Surrey County Council: Living with COVID-19

​​​​​​​Surrey County Council found itself in unknown territory when the first UK-transmitted case was identified in the county in February 2020.

Since the national lockdown was eased this summer, the county has gone without local restrictions. Instead, the council and their partners have focused on managing local flare-ups or ‘mini fires’, with their response dictated by their Local Outbreak Plan.

The initial response

Surrey is a big place - there are 1.3 million residents in the county, one county council and 11 district and borough councils. The county council has 23,000 employees and a communications team of 24. When the first UK-transmitted case was identified in the county on 29 February, the council quickly realised it had no plan in place for responding to COVID-19. One of the early successes of the comms team was creating an effective top lines brief. It wasn’t complicated or resource-intensive, simply created using Microsoft word. At a time when there was no Public Health England (PHE) data or dedicated government website presence, the toplines brief was the main trusted source of information for members, colleagues and stakeholders in the county.

In the immediate response phase, the council ran a successful campaign to generate much-needed personal protective equipment (PPE) supplies, with businesses across Surrey who donating over 70,000 items. In one weekend alone, the council made 10,000 calls to shielding residents.

The council and local partners were in a good starting position, with the comms cell of the local resilience forum (LRF) already established. The group had a history of working collaboratively and partners across the county were well represented. Partnership working was a key part of the county’s response and this was reflected in the branding - #SurreyTogether. Assets were created so that they should be tailored locally.

Local Outbreak Plans

As national lockdown measures were eased, the council was tasked with putting together a local outbreak plan and accompanying communications plan. The key aims of the comms plan are to communicate the NHS Test and Trace advice and guidance to maximise awareness and compliance, thus helping contain and reduce the spread of COVID-19.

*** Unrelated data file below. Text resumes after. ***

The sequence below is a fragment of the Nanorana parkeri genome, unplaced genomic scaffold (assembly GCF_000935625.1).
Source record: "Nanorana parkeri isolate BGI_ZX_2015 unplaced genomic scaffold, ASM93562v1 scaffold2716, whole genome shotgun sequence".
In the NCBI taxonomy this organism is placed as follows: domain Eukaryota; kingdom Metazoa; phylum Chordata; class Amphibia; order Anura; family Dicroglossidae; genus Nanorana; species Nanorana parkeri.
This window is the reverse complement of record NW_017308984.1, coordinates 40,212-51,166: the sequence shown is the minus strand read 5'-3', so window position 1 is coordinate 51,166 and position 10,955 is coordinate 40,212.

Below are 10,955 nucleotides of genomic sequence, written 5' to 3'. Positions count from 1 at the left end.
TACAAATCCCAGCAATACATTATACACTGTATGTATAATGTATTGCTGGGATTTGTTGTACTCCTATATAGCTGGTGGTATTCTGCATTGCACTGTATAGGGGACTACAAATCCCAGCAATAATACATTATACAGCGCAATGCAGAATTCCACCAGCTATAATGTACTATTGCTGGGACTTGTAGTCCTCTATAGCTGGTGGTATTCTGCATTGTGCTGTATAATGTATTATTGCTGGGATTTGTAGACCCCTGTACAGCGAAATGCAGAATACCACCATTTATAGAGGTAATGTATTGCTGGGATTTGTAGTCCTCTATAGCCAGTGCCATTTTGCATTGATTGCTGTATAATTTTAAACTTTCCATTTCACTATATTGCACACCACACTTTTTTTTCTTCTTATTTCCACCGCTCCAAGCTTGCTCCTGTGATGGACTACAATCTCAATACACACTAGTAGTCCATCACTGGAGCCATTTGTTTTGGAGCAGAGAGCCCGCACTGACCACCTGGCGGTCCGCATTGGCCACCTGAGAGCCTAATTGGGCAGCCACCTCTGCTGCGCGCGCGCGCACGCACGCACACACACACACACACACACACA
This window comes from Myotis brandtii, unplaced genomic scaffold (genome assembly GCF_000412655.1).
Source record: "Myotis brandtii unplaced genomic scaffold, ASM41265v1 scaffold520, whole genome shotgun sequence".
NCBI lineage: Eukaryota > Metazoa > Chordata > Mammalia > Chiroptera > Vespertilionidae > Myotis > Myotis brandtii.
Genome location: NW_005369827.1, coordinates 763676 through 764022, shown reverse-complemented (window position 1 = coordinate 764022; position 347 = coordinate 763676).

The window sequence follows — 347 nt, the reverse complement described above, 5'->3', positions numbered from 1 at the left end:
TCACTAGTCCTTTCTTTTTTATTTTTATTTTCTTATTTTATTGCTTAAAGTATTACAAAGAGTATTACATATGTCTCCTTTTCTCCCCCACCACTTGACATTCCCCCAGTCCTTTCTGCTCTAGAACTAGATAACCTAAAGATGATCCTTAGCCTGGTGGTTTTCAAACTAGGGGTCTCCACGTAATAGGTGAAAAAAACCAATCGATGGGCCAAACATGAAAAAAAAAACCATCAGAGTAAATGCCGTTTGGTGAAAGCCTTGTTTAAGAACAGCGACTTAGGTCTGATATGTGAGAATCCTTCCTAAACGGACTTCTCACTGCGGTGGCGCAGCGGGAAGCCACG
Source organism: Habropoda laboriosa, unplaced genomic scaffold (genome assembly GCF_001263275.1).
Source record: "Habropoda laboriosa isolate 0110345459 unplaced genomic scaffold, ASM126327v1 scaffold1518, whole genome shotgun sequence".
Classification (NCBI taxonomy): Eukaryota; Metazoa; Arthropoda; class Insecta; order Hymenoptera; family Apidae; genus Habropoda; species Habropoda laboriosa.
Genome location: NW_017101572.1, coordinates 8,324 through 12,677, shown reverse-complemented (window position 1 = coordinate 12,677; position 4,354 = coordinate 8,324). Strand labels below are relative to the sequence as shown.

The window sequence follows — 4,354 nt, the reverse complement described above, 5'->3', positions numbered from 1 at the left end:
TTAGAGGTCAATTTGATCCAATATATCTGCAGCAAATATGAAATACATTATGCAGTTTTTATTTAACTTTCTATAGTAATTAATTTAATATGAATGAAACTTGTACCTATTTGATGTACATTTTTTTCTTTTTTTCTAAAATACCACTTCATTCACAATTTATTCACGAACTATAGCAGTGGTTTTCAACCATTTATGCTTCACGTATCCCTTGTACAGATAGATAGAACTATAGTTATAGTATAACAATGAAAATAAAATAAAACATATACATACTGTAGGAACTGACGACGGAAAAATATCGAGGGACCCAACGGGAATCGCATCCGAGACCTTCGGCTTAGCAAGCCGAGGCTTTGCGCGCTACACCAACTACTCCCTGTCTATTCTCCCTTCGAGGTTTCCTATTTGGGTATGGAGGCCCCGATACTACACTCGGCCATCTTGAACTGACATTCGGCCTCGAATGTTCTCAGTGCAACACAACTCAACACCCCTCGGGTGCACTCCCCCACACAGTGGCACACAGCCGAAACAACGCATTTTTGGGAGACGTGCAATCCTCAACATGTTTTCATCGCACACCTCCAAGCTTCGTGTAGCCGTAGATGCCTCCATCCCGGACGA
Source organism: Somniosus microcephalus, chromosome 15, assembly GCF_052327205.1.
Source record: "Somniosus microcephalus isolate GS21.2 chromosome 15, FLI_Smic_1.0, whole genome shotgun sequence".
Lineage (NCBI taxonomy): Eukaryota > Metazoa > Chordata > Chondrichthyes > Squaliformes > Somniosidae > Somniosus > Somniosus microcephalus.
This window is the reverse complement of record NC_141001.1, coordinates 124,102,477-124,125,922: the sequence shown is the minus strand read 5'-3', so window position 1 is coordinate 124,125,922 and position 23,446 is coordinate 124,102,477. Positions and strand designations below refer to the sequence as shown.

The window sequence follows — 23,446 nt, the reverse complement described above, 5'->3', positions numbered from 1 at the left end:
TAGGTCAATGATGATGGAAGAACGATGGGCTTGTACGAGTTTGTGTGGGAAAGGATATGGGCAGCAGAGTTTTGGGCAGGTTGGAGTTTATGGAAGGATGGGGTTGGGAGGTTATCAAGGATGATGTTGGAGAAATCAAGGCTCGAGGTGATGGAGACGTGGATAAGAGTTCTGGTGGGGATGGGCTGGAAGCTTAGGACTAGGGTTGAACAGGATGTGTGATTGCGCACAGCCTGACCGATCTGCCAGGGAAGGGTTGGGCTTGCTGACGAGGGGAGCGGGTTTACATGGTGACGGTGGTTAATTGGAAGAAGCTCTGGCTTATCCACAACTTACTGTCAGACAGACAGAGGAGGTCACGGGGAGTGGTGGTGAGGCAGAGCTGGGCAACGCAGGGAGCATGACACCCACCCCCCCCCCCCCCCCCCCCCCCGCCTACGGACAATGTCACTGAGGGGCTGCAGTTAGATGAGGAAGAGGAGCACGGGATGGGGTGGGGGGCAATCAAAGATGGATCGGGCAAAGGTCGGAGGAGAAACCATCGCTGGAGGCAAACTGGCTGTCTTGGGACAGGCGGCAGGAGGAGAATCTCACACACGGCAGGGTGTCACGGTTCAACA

1. Amplify the national Test & Trace campaign through local channels with tailored messages for key audiences

2. Ensure a clear understanding of Local Outbreak Plans among key stakeholders

3. Facilitate a rapid response in the event of local outbreaks

The key principles of the council’s communications messaging are to:

  • Motivate people with symptoms to participate in contact sharing and if contacted to isolate
  • Reassure people NHS Test and Trace will safely ease lockdown and return to normal life. Encourage hygiene and social distancing
  • Alert People In the event of local escalation. Focus on guidelines, restrictions, support updates
  • Create formats, language variants, audience relevant

Due to the way that COVID-19 spread through the county, the council has found itself faced with ‘mini fires’ or local flare-ups of the disease. Its strategy has been stressing prevention, rather than cure - we all have our part to play to prevent a stringent local lockdown. There is now a comms protocol in place to enable a rapid response if there is a local outbreak. As the situation and public health response continues to develop rapidly, Surrey’s comms plan evolves. The communications approach is split into three areas:

  • Phase 1: concentrating on amplification of national NHS Test and Trace and Public Health messaging and prevention
  • Phase 2: informing residents of rising rates of infection and the need for extra vigilance.
  • Phase 3: alerting residents to high increases in infection rates, resulting in local interventions and restrictions in their area.

The council has adapted its channel use to ensure they are reaching as many residents as possible, particularly those who may be older or more clinically vulnerable. Using Google targeting for ads meant that the council reached about 76 per cent of residents with their messages, even those without social media. 145,000 residents have signed up to the NextDoor app, one that the council had previously not explored.

Andrea Newman, Director of Communications and Engagement at Surrey County Council spoke about their approach at a recent LGA webinar. You can find Andrea’s presentation containing more detail and examples on the LGA website.